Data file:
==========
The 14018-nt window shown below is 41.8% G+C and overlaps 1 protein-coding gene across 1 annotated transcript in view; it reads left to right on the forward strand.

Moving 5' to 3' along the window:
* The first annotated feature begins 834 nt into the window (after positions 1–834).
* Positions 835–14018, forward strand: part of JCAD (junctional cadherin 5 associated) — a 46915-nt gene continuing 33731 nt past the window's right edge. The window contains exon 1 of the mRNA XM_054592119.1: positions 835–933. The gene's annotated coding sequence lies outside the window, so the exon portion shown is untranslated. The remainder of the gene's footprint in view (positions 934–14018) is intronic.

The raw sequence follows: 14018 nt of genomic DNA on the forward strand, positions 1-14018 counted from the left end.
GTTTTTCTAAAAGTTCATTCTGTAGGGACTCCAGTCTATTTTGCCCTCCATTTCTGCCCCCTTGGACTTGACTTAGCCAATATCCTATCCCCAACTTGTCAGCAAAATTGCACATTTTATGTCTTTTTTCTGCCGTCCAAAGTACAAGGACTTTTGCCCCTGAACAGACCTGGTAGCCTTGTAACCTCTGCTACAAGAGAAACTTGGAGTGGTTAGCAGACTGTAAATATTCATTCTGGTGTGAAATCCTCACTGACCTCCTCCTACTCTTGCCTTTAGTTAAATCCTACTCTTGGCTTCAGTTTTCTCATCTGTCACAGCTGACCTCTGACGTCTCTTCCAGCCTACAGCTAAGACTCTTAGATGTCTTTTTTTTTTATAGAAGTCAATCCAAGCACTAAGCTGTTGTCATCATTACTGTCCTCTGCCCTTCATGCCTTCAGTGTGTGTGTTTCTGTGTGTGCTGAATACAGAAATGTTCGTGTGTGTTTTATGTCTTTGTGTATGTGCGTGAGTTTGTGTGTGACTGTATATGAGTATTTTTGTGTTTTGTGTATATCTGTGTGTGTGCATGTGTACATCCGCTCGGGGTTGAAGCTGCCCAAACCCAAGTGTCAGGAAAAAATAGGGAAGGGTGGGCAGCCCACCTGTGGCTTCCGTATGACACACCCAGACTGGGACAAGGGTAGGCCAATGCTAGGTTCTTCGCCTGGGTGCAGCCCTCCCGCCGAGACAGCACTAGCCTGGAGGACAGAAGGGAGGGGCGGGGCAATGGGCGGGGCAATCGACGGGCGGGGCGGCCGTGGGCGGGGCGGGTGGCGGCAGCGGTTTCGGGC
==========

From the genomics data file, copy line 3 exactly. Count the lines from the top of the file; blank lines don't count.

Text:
* The first annotated feature begins 834 nt into the window (after positions 1–834).